Abundant varieties of moths, snails and insects lie awaiting discovery in the beautiful tropical forests of Malaita in the Solomon Islands. Recently Paul Flemons, Dr Andrew Mitchell and Dr Frank Köhler embarked on the AM expedition to work with the local community to collect and describe the islands smaller fauna.
On Thursday the 11th of April three AM scientists prepared to make the long and arduous journey to the unique island of Malaita, in the Solomon Islands. After several plane trips and following a final gruelling trek through treacherous tropical terrain, the team reached a region of unique biological and cultural significance. At the end of the eight-hour climb they were greeted by the local Kwaio community and kitted out with the obligatory attire of a single large banana leaf.
Paul Flemons, Expedition Lead and Coordinator, understands it is a rare opportunity to be involved in such remote community-lead conservation, expecting the trip to be as much as a cultural experience as it is a scientific survey. Along with project coordination, Paul will be collecting beetles on Dr Chris Reid’s behalf (an entomologist at the AM). Paul, experienced in field work in far off places, is still understandably apprehensive to be working in an area lacking in most first world comforts!
Expedition members are enthused to work with local communities to uncover the biodiversity of the area. ‘For moths, the Solomons is almost unchartered territory’ reveals Dr Mitchell, who hopes the expedition will serve to develop a much-needed faunal baseline. In fact, the vast majority of what is currently known about Solomon Islands moth fauna was gathered in a single expedition to Rennel Island in 1954 by the British Museum. The AMs own collections of the region are also scant, consisting of a handful of specimen-containing drawers. Following the expedition, Dr Mitchell anticipates doubling the specimens in the collection by cataloging as many moths as possible from several Kwaio community reserves.
The recorded knowledge of gastropod fauna of the region are in a similar state, with little known reference collection. Dr Köhler, Senior Research Scientist at the AM, is a gastropod expert and is particularly interested in land snails. ‘Land snails often have a small-scale distribution, and are commonly relatively endemic, so they are good indicators for conservation and biodiversity’ he says. Apart from collecting and describing novel species he hopes the data will provide biogeographic information. In particular, he anticipates the data may reveal how the local fauna connects to Australian fauna, and eventually he aims to reconstruct a history of how these organisms dispersed over large areas.
Dr Köhler also hopes information from the expedition will assist the AM and local conservationists to understand if the chosen Kwaio community reserves are functional in protecting biodiversity. For example, do the reserves contain a significant proportion of biodiversity and does their location make sense when trying to maximise the species in an area?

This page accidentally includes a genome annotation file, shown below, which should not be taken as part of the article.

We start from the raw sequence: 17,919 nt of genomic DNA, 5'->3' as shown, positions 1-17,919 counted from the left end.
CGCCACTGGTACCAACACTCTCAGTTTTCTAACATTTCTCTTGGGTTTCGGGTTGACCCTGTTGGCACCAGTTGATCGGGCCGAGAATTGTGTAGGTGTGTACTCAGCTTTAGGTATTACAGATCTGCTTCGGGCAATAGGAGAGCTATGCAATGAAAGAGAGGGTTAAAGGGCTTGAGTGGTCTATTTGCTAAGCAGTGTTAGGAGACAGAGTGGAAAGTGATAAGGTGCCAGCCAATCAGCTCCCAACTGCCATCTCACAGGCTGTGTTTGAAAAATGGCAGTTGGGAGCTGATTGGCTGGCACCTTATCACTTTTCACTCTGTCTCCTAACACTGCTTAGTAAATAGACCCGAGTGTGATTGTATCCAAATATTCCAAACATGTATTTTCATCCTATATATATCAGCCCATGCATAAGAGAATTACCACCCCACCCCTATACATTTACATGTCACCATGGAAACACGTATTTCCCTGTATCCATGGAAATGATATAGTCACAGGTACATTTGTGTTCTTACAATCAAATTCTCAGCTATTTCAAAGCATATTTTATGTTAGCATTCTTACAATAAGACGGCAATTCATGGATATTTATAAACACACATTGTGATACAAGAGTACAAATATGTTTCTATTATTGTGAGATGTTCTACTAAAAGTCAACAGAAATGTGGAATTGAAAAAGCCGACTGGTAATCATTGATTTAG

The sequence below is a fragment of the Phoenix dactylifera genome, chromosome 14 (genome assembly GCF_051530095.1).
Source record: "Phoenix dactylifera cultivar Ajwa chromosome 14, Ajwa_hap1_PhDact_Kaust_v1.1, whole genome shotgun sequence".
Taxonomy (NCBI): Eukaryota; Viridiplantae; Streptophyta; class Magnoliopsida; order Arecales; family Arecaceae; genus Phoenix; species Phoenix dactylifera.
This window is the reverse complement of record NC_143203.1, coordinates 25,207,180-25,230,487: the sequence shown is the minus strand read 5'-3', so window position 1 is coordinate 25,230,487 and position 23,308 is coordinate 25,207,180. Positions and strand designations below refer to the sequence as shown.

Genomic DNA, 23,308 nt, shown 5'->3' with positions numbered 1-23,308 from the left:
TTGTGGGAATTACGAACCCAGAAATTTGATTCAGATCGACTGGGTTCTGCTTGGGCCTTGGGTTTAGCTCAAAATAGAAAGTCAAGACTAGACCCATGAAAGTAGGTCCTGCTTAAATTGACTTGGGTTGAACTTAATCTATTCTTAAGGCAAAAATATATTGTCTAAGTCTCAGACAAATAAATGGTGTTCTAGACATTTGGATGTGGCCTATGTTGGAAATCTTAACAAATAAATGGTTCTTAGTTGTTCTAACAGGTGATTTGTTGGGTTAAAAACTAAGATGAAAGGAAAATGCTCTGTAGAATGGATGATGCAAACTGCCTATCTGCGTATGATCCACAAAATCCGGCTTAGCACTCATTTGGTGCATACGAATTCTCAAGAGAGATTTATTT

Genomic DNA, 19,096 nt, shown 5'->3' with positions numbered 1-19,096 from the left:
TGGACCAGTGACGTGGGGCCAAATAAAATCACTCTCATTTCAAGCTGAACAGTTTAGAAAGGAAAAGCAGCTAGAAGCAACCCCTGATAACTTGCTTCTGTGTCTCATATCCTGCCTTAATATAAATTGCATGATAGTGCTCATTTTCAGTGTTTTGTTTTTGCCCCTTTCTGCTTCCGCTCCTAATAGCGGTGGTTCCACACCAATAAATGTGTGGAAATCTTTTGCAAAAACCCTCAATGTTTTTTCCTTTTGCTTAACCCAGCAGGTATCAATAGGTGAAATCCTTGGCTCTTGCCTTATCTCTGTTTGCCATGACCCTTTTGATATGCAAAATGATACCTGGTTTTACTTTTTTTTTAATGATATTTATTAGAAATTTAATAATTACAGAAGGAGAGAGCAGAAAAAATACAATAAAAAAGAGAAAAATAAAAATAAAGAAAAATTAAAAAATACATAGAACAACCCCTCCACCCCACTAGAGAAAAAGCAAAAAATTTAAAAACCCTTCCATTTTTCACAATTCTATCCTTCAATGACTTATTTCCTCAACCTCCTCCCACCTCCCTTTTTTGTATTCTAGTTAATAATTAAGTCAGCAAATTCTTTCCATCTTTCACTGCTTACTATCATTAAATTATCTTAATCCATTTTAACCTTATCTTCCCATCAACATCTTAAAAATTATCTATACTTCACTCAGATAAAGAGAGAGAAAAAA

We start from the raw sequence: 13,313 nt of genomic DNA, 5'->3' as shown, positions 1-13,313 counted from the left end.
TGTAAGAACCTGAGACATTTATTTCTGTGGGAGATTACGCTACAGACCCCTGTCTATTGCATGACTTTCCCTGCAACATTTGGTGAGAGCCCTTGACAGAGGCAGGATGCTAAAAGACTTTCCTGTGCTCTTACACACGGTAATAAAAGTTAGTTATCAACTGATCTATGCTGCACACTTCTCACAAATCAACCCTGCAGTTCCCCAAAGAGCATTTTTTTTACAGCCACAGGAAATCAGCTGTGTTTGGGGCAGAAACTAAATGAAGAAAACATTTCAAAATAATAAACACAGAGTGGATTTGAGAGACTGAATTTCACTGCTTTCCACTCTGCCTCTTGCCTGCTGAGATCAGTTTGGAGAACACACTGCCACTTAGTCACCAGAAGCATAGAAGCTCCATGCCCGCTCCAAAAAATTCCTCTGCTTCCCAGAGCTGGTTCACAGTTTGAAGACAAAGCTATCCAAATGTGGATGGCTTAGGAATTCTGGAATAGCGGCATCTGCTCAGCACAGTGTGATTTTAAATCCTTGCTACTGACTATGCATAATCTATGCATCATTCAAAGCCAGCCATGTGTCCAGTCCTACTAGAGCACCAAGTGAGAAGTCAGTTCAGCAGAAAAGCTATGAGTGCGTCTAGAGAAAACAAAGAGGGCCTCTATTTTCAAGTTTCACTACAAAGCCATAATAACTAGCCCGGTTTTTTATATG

Due to its remote location this expedition does not come without considerable challenges in specimen collection. Snails can be onerous to survey as one must collect them manually, meticulously searching for them in leaf litter and on trees. Nocturnal moths on the other hand, can be collected with a strong light at night. But this moth attracting light comes with its own difficulties, as it needs to be charged each night. In a village with no mains power the team will be reliant on a wind generator and helpful locals.
Insect and gastropod preservation may also prove problematic as the expedition is taking place in the wet season, and this tropical humid environment may hasten specimen decay. And last, but not least, once back at the museum there is the extensive job ahead describing each species, made all the more problematic due to the limited collection in which to cross reference. The scientists will use both microscopic anatomical examination (for example on reproductive organs), as well as molecular analyses, to determine where a specimen lies in the phylogenetic tree.
These challenges do little to dampen the enthusiasm of AM expedition members. Dr Köhler is looking forward to working in close contact with the local Kwaio people, to understand how they interact with the environment they live in as well as to exchange knowledge on conservation efforts in the region. And for Dr Mitchell, the holy grail in moths is to find the large and magnificent Phyllodes imperialis. This moth has beautifully camouflaged leaf shaped forewings, and hindwings with a startling pink spot. Described in the area several decades ago, Dr Mitchell wishes to discover if it is the same species as found on the east coast of Australia.
With the team due to return from the expedition in late April, watch this space to discover the trials and tribulations of their journey!
(Communications Administrator – Solomon Islands Conservation Alliance)